[ 2 minutes to read ]Who are you? Are you an artist? Pastors get asked all kinds of questions. Just when you think you’ve heard it all, you haven’t. I was actually asked once if I was an artist. This question was a corker with no sort of warm up. I was caught by surprise but I didn’t need long to think about it. I am in fact not an artist. I can’t conceive of any possible description of an artist that would fit me. I have never even owned nor worn a beret. I did the only thing an honest man could do and admitted I was not an artist. Then I was told how the former beloved pastor, to whom I would never measure up, had painted this beautiful mural that really ought to be on display somewhere with other comparable works of true art. That wasn’t maybe the exact words I heard, but surely I’ve captured the sense of them.
As a preacher, you will be compared to other preachers. People have some preacher or preachers in their minds who are the ideal preacher. Every preacher stands or falls to them in comparison to that ideal. Some men do have multiple talents and skills. They could build a house, paint a picture, sculpt like Michelangelo, pilot a Cessna, perform brain surgery, execute a deed of trust, and move an audience to tears while playing their own composition on the violin, all while preaching sermons like an angel come down from heaven. They seem to have won life’s lottery while you could wallpaper your whole house inside and out with your losing tickets. That is of course, if you could hang wallpaper, which you probably can’t.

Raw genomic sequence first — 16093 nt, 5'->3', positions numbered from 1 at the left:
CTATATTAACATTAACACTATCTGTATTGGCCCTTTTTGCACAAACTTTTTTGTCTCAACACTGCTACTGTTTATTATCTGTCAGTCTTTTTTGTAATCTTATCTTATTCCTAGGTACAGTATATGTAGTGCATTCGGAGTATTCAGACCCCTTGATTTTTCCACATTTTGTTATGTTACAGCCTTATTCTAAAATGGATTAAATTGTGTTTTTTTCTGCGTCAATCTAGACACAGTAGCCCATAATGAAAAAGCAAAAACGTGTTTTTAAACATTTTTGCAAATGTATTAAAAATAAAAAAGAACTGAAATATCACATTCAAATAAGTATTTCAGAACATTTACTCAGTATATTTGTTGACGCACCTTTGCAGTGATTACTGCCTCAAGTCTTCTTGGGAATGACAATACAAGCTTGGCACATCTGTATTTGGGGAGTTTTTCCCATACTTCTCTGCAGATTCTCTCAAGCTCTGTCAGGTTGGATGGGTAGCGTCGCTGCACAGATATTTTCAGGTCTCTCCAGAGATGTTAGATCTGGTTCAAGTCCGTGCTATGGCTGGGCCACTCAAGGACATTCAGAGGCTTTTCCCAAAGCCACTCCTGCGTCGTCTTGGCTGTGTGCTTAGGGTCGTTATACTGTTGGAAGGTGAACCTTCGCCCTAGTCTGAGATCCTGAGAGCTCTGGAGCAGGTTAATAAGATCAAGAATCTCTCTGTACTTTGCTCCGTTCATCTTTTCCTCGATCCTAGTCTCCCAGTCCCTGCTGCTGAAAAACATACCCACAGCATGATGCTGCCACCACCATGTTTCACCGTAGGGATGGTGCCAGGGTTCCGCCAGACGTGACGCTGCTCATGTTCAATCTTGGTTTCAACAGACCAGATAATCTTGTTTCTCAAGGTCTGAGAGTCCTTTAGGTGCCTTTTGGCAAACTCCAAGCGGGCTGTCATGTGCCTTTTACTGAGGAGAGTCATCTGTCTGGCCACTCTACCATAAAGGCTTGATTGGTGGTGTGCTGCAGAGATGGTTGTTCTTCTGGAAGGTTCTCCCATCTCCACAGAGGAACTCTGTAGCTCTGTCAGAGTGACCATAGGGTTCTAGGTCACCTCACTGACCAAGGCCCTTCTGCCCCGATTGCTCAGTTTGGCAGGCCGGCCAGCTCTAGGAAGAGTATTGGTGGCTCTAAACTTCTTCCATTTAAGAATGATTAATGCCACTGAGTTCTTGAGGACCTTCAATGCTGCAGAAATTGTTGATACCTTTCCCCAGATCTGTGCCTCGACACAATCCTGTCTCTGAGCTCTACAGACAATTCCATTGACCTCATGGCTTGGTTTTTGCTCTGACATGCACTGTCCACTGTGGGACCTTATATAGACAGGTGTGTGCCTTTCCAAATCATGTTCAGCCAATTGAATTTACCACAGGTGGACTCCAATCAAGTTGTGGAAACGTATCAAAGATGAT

As a young preacher, you feel a lot of pressure to measure up and to be like some such lofty ideal. Years into pastoring, you become depressed because you can’t see any great accomplishments stacking up. Any honest barber would tell you, “God makes the heads. I just cut the hair.” All any of us have to work with is what we have to work with. Honestly, most of us preachers are single talent preachers. We are not Charles Spurgeon, or anyone else other than ourselves. Remember the parable of the talents or minas. Each servant was judged by what they did with what they received and not by what someone else received.
If you work hard at the ministry, carefully handle the word of God so that you preach it accurately, and love your people, you have done your duty. So what that you’re not the most naturally talented guy in the ministry. I have heard some preachers who have loads of natural talent who don’t actually preach as well as some preachers without as much natural talent. That’s because they lean on that talent and don’t work as hard as they should at the study of scripture and the exposition of the text. They are regularly praised without doing all that work, but are they being truly faithful to their calling?
One day, we all will have to give an account of our ministry to Jesus Christ himself (1 Corinthians 3:5-15). On that day, you won’t be asked if you’re an artist like this other preacher was, or if you could tell jokes like old brother pastor did. You won’t be asked why you didn’t preach like this one or that one. You will be asked how you fed Christ’s sheep. That is our charge.